This design used a 4016 quad bilateral switch in a decidedly unorthodox way, pushing it way beyond its specifications, to pulse an l.e.d. literally off thin air. It was chosen by some students in South Africa as the basis for a national science competition. They won second prize. With a short aerial and an earth, using a simple diode pump, the Forever Flasher extracted sufficient electromagnetic energy from the air to pulse a highly efficient l.e.d. at 0.5Hz/cps. I built this on a hunch, not seriously expecting it to work, and was very pleased when it did. I doubt that there is anything else like it, because it would be hard to find components that would be up to the task. It is powered by electromagnetic energy from many sources, but especially nearby mains wiring and applicances.

Everyday Practical Electronics magazine, September 2004

This design effectively reduced the power requirements for the removal of warts to 1/1,000th of what was previously required, thus bringing wart removal within the scope of the amateur. It proved to be highly effective for the removal of the common wart. One of my early helpers was a dentist, who had tried unsuccessfully to remove warts from his hands through standard methods. The Wart Zapper completely removed them. I stumbled upon the idea when I experimentally treated a local infection with so-called Crane frequencies - with the important difference that I directly applied pulsed d.c. The results were astonishing, and I intuitively applied this to the removal of warts. The first prototype showed some promise, and more than a year's experimentation led to the final prototype. At least one embodiment has now gone into production.

Silicon Chip magazine, May 2004

The electronics press widely recognised this as a major new genre, and the Silicon Chip design was my favourite embodiment of it. This used just two components, two coils, and a switch and an earpiece, to achieve the performance of a budget i.b. detector. There was an early challenge to the originality of the idea on the basis of U.S. Patent 4,196,391 of 1980. But the patented design used some 60 components, and its purpose was binaural location using b.f.o., not enhanced sensitivity through mutual induction, as is the case here. I named the concept beat balance (b.b.). It took advantage of mutual coupling between two coils to produce a beat frequency. Although it is not a powerful performer, I doubt that any self-contained metal detector would deliver more punch per component than this one.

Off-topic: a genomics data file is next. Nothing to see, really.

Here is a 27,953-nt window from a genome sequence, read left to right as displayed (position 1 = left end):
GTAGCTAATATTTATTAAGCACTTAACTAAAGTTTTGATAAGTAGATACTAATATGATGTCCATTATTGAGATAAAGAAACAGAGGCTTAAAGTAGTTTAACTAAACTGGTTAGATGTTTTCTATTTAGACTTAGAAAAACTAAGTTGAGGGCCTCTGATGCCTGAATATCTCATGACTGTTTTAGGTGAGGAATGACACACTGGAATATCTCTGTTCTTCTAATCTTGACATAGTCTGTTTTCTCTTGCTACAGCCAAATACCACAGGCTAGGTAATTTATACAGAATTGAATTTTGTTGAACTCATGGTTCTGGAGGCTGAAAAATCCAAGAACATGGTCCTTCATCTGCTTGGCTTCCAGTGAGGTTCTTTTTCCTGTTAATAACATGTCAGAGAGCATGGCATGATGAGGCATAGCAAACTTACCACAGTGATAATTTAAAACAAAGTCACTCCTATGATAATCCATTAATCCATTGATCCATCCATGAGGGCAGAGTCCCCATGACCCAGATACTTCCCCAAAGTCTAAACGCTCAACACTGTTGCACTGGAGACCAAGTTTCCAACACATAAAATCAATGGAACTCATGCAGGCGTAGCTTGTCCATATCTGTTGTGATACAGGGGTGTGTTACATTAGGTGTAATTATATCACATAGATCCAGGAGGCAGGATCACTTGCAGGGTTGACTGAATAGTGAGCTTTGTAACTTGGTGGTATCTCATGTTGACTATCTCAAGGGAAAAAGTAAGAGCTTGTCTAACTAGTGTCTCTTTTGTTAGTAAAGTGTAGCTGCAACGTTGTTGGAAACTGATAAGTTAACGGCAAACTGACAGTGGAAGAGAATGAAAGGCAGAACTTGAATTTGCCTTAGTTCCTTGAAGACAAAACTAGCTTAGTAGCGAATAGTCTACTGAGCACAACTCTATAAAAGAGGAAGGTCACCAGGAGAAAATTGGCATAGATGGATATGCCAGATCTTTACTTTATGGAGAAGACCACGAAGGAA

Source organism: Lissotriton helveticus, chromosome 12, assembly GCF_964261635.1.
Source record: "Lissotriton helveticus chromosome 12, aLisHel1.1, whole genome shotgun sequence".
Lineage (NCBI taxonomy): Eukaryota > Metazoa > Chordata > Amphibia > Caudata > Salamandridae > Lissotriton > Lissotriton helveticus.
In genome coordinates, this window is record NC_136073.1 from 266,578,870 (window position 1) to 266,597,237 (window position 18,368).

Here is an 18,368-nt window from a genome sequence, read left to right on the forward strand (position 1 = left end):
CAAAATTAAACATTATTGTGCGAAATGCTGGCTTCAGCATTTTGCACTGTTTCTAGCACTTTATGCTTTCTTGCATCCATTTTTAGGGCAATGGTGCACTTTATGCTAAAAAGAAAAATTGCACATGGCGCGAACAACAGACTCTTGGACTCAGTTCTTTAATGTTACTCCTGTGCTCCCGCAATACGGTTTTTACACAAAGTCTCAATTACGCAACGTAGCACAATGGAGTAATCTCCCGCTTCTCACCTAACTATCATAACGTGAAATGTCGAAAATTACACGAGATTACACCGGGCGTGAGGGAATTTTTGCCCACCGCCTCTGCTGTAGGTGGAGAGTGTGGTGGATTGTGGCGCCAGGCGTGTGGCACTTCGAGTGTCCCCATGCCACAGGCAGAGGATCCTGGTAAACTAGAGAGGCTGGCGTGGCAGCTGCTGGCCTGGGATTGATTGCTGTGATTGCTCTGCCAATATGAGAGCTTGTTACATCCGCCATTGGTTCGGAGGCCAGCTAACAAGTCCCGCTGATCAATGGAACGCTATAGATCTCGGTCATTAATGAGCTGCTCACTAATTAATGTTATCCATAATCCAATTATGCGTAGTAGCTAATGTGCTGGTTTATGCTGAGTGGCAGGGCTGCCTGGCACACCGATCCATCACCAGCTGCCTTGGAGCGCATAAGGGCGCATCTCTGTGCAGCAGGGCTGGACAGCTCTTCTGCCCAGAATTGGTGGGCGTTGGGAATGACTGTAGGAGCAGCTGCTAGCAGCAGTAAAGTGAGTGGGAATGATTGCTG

Elektor Electronics magazine (, scheduled for publication during 2005

This was another new genre metal detector, based on the transformer coupled oscillator, or t.c.o. Therefore I named it a coil coupled operation (c.c.o.) metal detector, of which this embodiment is my personal favourite. It uses just two components and two coils, and works in conjunction with a m.w. radio. It has excellent performance - it will pick up an old Victorian penny at 18cm/7". A t.c.o. essentially consists of an amplifier which, by means of a transformer, feeds the output back to the input, thus sustaining oscillation. Unlike an i.b. detector, the Rx section of the c.c.o. detector is "active" rather than passive, and unlike i.b., a beat frequency oscillator is required - in this case the m.w. radio.

Everyday Practical Electronics, March 2001